Not sure where to start? Just put a button on the page.

When building a website, it’s hard to know where to start. It’s unclear from the get-go what code will be necessary. And designing the model, the view, or the controller in isolation is difficult.

To solve that blank-page problem, try UI-first development. The methodology of UI-first development is simple:

  1. Add something to the UI so the user can take action.
  2. Fix the resulting error chain.
  3. Repeat.

Want users to contact you? Start by adding a page with a textarea on it. Then fix the resulting errors.

Want users to be able to log out? Start by…


They won’t.

Conversations are based on collaboration. If I opened the door to the café in front of us and said to you “go ahead”, you would understand what I am trying to convey. Not because I am being unambiguous or even clear, but because you can take in the salient points of the situation and infer the most likely interpretation. When you succeed at this and enter the café first, I know you understood me. If you had not, I would have added something else. I would have helped you understand.

No such luck with software. Computers…


What makes code readable?

We like to describe code as pretty or ugly, clean or complicated, clever or cryptic. Those aren’t useful epithets: they describe emotions about code rather than describing code itself. It’s impossible for beginners to understand that kind of language. And it gives us the impression that we understand what we are saying.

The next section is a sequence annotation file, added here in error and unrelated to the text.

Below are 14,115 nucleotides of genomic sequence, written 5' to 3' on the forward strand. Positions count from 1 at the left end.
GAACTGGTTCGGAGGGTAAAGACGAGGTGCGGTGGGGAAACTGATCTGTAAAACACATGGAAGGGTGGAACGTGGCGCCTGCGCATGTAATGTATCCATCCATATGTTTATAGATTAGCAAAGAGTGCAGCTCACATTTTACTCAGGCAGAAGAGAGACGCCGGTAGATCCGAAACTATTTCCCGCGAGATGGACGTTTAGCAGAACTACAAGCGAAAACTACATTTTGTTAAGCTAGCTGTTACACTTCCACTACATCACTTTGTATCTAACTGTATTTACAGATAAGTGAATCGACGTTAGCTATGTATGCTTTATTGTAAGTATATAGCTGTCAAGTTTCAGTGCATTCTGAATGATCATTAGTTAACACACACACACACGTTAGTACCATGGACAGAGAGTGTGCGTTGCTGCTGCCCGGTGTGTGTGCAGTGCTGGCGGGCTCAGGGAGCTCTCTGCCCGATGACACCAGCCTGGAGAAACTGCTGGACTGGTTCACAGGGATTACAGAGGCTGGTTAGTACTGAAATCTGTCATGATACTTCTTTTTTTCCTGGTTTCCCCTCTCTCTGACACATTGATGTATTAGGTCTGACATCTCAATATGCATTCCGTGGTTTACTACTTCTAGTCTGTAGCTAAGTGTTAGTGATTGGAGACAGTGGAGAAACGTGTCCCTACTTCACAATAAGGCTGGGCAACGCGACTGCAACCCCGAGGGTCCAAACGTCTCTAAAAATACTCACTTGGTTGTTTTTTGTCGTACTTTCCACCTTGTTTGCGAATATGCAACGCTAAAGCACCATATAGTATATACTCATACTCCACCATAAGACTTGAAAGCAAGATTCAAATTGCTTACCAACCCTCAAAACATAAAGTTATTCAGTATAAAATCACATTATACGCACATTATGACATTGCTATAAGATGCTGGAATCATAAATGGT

When pushed to justify our thoughts about a piece of code, we like to talk about readability. This is a more useful metric — but it’s quite vague. Can the code be understood easily? Can I hold large chunks of it in my head…


A book review 

I recently read the book The News: A User’s Manual, by Alain de Botton. The book is an exercise in practical philosophy: de Botton treats the news as a serious topic worthy of investigation and shares his deliberations and conclusions.

To start with, the book is well written. The prose flows quietly and it’s easy to sit down in the couch and devour page after page. The argument is not heavy and the reading feels more like reading a novel than it does a philosophical essay. More like Rousseau, less like Kant.

Alain de Botton looks at some of the…


Or something I learned while on sabbatical

Plato thought that knowledge was justified true belief. This succinct explanation of knowledge is nice as it summarizes well our first intuition. But there are a few problems with it. There are cases (known in jargon as Gettier problems) where a justified true belief can hardly be considered knowledge. Take the stopped clock example from Bertrand Russell: if I look at a clock that tells me it is noon, I then know what time it is. But if the clock stopped working exactly 12 hours ago, my knowledge will seem very accidental. …


Or something I learned while on sabbatical

All truths are relative. Not in the relativist sense but in the sense that truth is best thought of as a relation between two statements. One statement can be truer than another. Asking whether either of them is true on its own is nonsense.

I find this simple idea very zen. When confronted with the task of figuring out whether something is true or not, I can call nonsense and go back to work. “Truer than what?” would be a good question. If the statement is true enough and gives us good results, then that’s all…

Matt

I'm a software developer writing mostly about tech and philosophy.

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